Innovative Technology for Businesses of the Future

During my career, I have been lucky enough to have found new technology or tried new designs.

1. Dowell E-1027

In my early days as a novice operations engineer for Mobil in New Orleans, I was responsible for a new gas field offshore Grand Isle. It was not uncommon to realize significant production increases after mud acid jobs. There were, however, several wells that lost productivity fairly quickly after mud acid treatments. After analyzing flowing pressures vs. gas rate using the technique developed by Jones et al. (SPE paper 6133-MS), we determined that the root cause was migrating "fines." At that time, Dowell research scientists in Tulsa were developing an acid system called E-1027 (later named "Clay Acid"). Our treatment was the first field trial of E-1027. Fortunately, it worked! Results were published by Rathbone et al. (SPE paper 8399).

2. In-Casing Open-Hole Gravel Pack

In the late 1970s I was responsible for designing and executing high-rate gravel-packed completions offshore Texas. In those days, "high-rate" meant about 50 million standard cubic feet per day (MMSCFPD). In the lower, higher-pressure zones, the wells could achieve the desired rates with in-casing gravel packs. However, IPR/TPC analysis (this was before WEM) indicated that the lower-pressured upper zone would not achieve the desired rate with an in-casing gravel pack. The problem was that the production casing had already been set through the zone. Using casing cutting tools used for milling a window for sidetracking and under-reaming tools to under-ream the window, along with a carefully-planned fluid program and some creative logging techniques, the well was successfully completed. This well was able to produce 20% over the target rate and produced sand-free for almost a decade.

3. Camco Dual Piston SCSSV

In the 1980s, the industry was pushing further and further into deep water (1,000' at that time). One of the design challenges was the development of a Surface-Controlled Subsurface Safety Valve (SCSSV) that could be set that deep without having the hydrostatic head of the hydraulic fluid in the control line open the valve. CAMCO designed the innovative dual-piston valve. Seeing the value in a field trial of this new technology for the future, I used several of these in shallow-water wells to prove the design. To the best of my knowledge, these were the first dual-piston valves ever used in the field.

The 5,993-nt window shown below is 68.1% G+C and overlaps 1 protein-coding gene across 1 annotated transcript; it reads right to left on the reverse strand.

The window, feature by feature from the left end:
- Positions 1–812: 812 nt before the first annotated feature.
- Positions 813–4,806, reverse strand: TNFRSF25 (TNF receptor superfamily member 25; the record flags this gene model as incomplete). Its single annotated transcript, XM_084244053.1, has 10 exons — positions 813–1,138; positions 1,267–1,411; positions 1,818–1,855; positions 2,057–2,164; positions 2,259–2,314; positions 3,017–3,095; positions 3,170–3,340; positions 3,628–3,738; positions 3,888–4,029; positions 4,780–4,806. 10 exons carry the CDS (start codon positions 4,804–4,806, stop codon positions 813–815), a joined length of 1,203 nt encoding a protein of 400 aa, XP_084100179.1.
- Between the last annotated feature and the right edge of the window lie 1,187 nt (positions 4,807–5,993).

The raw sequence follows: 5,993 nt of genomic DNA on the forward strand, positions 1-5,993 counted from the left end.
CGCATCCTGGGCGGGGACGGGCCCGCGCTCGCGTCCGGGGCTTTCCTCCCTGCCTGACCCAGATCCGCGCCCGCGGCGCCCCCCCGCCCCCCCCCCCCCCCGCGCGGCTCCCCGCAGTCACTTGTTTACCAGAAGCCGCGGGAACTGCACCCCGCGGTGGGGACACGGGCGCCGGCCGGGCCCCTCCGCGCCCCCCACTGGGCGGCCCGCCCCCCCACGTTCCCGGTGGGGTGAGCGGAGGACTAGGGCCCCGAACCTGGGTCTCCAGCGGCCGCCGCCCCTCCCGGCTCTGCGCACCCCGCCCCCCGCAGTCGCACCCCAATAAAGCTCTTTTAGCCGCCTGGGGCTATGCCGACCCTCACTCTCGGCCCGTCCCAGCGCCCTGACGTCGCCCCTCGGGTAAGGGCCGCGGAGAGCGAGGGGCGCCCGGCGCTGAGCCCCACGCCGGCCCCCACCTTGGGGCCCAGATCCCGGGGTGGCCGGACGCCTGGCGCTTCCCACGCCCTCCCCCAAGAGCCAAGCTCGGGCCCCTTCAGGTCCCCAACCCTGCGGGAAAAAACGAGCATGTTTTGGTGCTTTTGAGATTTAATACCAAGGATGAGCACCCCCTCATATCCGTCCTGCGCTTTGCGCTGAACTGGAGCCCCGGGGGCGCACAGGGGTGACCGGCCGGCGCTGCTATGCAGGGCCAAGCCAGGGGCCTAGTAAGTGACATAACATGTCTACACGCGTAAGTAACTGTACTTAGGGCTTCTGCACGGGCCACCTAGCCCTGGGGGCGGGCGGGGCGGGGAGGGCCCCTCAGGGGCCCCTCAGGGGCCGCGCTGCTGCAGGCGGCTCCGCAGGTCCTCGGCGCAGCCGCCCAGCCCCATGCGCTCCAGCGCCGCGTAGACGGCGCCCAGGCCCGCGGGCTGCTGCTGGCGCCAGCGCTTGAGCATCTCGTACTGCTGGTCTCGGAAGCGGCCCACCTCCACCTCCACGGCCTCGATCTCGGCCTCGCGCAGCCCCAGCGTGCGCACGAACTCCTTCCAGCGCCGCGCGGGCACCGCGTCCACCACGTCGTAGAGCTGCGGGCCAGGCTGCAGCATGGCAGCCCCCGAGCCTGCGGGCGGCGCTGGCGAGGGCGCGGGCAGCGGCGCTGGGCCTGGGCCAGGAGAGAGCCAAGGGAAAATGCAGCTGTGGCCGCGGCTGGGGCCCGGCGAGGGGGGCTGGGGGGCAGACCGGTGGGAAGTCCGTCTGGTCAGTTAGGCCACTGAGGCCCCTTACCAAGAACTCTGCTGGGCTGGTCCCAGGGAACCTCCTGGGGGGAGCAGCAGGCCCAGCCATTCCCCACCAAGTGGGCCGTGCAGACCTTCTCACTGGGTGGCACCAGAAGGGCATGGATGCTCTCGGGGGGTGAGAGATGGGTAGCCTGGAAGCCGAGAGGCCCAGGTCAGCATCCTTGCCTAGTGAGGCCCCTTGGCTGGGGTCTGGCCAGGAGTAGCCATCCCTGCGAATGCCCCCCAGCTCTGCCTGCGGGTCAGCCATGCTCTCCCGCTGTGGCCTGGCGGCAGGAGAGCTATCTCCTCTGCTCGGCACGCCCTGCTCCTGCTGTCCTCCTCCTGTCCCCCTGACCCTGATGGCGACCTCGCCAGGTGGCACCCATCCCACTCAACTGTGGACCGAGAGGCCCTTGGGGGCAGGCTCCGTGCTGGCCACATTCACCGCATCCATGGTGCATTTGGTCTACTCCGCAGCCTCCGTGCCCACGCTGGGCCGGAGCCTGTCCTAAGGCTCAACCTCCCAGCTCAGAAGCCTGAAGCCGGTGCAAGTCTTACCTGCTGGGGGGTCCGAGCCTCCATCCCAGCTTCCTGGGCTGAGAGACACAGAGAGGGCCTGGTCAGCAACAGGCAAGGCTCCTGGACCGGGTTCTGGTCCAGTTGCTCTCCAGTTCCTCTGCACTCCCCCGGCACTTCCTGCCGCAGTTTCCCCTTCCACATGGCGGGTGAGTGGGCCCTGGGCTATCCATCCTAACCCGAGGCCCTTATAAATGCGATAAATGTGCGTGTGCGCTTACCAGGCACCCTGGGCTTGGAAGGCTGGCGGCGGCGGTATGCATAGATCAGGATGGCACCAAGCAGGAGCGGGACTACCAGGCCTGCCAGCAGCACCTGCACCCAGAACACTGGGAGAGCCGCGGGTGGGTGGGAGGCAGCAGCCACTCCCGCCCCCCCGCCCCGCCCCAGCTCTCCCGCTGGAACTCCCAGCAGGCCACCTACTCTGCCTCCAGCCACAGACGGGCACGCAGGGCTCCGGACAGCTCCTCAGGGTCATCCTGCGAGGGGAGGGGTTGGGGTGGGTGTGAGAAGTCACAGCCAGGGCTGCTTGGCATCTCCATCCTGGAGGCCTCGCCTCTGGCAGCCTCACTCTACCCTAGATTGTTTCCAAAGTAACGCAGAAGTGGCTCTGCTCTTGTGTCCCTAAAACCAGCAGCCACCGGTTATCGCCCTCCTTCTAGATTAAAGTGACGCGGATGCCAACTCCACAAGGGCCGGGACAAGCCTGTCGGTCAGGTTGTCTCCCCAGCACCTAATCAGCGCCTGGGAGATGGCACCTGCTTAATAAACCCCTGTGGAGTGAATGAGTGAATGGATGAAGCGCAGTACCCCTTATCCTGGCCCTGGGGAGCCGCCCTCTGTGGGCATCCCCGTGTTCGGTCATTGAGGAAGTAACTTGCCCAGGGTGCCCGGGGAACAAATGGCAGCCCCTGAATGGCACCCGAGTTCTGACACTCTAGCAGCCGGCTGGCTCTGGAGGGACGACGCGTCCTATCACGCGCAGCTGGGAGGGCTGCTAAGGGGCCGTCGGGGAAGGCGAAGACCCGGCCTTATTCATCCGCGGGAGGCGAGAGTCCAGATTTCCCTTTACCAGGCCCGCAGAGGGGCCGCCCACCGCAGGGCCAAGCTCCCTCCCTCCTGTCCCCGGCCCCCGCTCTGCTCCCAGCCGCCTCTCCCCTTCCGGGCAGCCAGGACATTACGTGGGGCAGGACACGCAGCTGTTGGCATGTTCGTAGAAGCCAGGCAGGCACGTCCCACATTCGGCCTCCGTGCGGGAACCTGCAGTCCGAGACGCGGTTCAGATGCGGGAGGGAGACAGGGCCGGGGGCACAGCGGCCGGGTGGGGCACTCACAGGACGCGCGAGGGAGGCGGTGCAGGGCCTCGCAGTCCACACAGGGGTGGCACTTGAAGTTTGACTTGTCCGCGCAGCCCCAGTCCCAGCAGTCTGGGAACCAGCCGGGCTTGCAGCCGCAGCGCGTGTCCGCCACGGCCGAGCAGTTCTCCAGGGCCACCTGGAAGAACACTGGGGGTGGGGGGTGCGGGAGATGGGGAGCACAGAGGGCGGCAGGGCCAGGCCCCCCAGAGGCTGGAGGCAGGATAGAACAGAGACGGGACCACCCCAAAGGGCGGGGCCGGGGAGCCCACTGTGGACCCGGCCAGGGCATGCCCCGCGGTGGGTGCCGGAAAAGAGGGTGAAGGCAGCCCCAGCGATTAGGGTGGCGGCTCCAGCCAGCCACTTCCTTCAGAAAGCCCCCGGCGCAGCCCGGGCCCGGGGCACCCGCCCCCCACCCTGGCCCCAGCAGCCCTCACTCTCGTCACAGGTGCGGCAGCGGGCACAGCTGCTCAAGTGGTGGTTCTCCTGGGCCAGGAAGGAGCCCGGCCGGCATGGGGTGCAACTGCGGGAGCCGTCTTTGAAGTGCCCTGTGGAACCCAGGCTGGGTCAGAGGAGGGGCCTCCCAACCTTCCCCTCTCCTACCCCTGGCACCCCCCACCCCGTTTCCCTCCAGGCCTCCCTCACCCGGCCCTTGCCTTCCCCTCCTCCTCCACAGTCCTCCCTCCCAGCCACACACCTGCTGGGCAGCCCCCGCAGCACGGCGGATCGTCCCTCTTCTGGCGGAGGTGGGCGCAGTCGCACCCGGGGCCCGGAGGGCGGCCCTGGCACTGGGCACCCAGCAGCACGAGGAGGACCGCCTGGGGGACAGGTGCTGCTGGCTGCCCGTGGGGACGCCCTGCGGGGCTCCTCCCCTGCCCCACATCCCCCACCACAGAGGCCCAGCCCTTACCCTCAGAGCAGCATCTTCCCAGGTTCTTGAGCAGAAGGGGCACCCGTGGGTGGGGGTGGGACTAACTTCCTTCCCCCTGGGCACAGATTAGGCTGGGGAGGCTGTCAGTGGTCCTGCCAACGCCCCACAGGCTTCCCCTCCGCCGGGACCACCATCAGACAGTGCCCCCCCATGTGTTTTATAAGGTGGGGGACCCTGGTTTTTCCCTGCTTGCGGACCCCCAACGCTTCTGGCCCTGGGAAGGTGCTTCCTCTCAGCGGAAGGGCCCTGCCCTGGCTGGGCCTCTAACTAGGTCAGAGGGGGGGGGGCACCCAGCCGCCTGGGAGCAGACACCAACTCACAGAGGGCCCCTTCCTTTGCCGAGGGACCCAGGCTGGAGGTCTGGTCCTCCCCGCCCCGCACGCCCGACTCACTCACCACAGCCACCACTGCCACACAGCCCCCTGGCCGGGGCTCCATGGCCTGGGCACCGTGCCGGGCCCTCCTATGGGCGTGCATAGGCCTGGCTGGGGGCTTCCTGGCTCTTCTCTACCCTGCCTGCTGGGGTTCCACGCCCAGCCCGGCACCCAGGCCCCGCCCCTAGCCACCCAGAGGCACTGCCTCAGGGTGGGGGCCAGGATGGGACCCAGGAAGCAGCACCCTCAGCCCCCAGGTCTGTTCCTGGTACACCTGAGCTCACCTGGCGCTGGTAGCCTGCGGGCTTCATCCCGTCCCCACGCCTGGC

4. Nanotechnology

In 2011, while serving as a facilities engineer in Hess' E&P Technology group, I literally stumbled across nanotechnology while searching for a solution to corrosion under insulation and fireproofing. It didn't take long for me to realize the huge, untapped potential for this diverse area of science to impact the oil and gas industry.

I am firmly convinced that nanotechnology is the best-kept secret in the oil business. I aim to change that!

1. Definition

The official definition for nanotechnology is that it is any technology that involves matter that in any one direction is 1-100 nanometers in length. A nanometer is 1/billionth of a meter, or 10 angstroms.

Unofficially, nanotechnology is the application of various sciences that allow the characterization and control of matter at the atomic or sub-atomic scale. Several things happen at that scale:

  • A. The usual laws of physics (mass, gravity, momentum) are insignificant compared to other forces, such as surface chemistry and quantum forces.
  • B. This enables some unique phenomena to take place. For example: nanoparticles in an aqueous solution cannot be centrifuged out; nanoparticles and nanostructures have extremely high surface areas per unit weight.

For example, a mere 1/3 oz. of Carbon Nano-Tubes (CNTs) has the equivalent surface area of a football field. Want to know what a CNT is? Ask me for a presentation on nanotechnology!

C. Scientific disciplines tend to overlap - a lot. You hear such terms as: biophysicist, structural physicist, molecular engineering, and bioscaffolding. In fact, most of the potential applications I have found for the oil and gas industry I got from other industries. That's part of what makes it so exciting.

2. Potential Applications

One of the downsides of working with technology this new is that very little is in the public domain. For that reason, I cannot detail any of the half-dozen applications I have worked (or am working) on.

Please do check back from time to time to see if anything new has been posted.

3. How Can I Help?

I maintain a strong network in nanotechnology and in the oil and gas communities. If you are a nanotechnology provider and want to know if your technology has a potential application in oil and gas, I can assess your technology, identify both hurdles and sweet spots and help you develop a technology development and commercialization plan. 

 If you are in the oil and gas industry and have a nagging problem, let me know. I might know of someone in another industry developing a technology that might be applicable. Sometimes I might find a technology that is looking for an opportunity for successful business implementation.